Joannes Vermorel
Lokad is about timeseries forecasting, but as simple as the timeseries model may seem to be (after all a timeseries is nothing more than a list of timevalue pairs), there are several subtleties in the way to manage timeseries. In this post, we will see how the Lokad timeseries model distinguishes missing timevalue pairs from empty timevalue pairs. Since the topic is slightly complex, I would suggest, if you’re not familiar the Lokad technology, to have a look at our User Guide (in particular, the Forecasting tasks section).
A practical situation
Let’s start with a practical reallife situation; let’s assume that we have a timeseries that include 12 timevalues, one value for each month of the year 2005 (starting January 2005, ending December 2005). We can imagine that this timeseries represent the monthly sales of a web shop. At the time I am writing this post, it’s the beginning of January 2007. What happen if I insert now this timeseries into my Lokad account and ask for a monthly forecast? Well, there is an ambiguity in the timeseries model, because there would be two possibilities:
 Returning a forecast for January 2007 (let’s call it the clockcentric approach). In this case, we would be considering the 12 values for the year 2006 are simply missing. Thus, we skip them a produce a forecast nonetheless but based on the data of the year 2005.
 Returning a forecast for January 2006 (let’s call it the datacentric approach): The forecast is based on the last timevalue pair available (i.e. December 2005 in the present situation), which is equivalent to the assumption that there is no missing values. In this case, the delivered forecast might refer to a period already part of the past.
Let’s make the things clear: Lokad has chosen the datacentric approach, if ask a monthly forecast for your 12 timevalues ranging from January 2005 to December 2005, you will get a forecast for January 2006, no matter if you request the forecast at the beginning of 2006 or in a distant future. Lokad takes the last timevalue pair of your timeseries as a reference to compute the forecasts. This option has been chosen because we believe it’s closer to the business requirements
Some arguments supporting the datacentric approach
Let’s review the arguments in favor of the datacentric approach:

The datacentric approach has a persistent semantic. If the input timeseries data do not change the forecast timerange do not either (yet the actual values of the forecast may change over time).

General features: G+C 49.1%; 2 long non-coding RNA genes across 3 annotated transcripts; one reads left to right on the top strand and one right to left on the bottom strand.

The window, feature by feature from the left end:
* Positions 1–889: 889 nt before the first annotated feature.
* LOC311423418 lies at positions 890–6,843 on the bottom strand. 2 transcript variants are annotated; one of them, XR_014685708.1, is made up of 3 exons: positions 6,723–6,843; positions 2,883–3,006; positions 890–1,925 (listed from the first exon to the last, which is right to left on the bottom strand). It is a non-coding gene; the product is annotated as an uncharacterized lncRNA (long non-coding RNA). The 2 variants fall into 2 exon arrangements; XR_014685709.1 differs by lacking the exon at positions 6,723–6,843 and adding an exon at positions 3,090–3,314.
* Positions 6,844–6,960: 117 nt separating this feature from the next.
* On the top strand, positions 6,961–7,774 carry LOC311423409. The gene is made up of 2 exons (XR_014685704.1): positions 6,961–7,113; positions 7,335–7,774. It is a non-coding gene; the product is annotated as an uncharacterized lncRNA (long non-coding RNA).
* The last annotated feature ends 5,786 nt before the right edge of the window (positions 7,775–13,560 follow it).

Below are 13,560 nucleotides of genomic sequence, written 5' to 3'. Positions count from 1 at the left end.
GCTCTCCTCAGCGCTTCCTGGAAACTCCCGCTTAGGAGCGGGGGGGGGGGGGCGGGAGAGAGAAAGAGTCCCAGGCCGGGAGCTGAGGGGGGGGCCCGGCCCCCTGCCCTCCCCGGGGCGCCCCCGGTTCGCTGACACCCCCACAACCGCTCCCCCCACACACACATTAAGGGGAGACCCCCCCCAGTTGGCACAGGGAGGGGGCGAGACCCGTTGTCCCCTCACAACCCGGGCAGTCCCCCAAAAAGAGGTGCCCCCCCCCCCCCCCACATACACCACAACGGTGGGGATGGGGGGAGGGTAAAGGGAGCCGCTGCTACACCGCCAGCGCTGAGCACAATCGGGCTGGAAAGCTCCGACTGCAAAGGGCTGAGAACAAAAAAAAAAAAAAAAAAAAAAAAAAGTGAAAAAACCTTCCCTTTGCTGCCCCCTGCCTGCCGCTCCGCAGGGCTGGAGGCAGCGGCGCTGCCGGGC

The datacentric approach offers the possibility to benchmark the Lokad forecast services. You can import your 2005 product sales data in your Lokad account, get the forecast for 2006, and see how much difference lies between our forecasts and your historical record for 2006.

The datacentric approach assumes that there is no missing data in your timeseries data after the initial timevalue pair. This assumption has the strong advantage: its simplicity. Indeed, in some data mining fields, missing data are very frequent (think medical surveys for example), but when it comes to timeseries, it’s quite rare.
Yet, this approach involves a minor drawback: you need to handle explicitly the lack of data. For example, in the previous web shop situation, each product of the catalog may not have be sold even once a month. In such case, you must explicitly add a zero timevalue in your timeseries that represent this lack of sales.
Reader Comments (2)
We are using a technology developed internally at Lokad. The main reason being that our requirements are quite different from what is generally available for timeseries analysis (especially in terms of scalability). Also, the Lokad technology is anything but “definitive”. We continuously monitor the forecast performance of our algorithms based on the available customer data. Those benchmarks help us to improve our algorithms in a continuous manner.
11 years ago  Joannes Vermorel
Interesting concept  applying social computing to forecasting. I would think the social hurdles are difficult but not insurmountable. Some years back I did some work at a research firm. They did industry forecasts using surveys, then gave the results back to the participants. (then they sold reports on the forecasts). What tools are you using? Open Source or something like MATLAB or Maple? Michael
11 years ago  Michael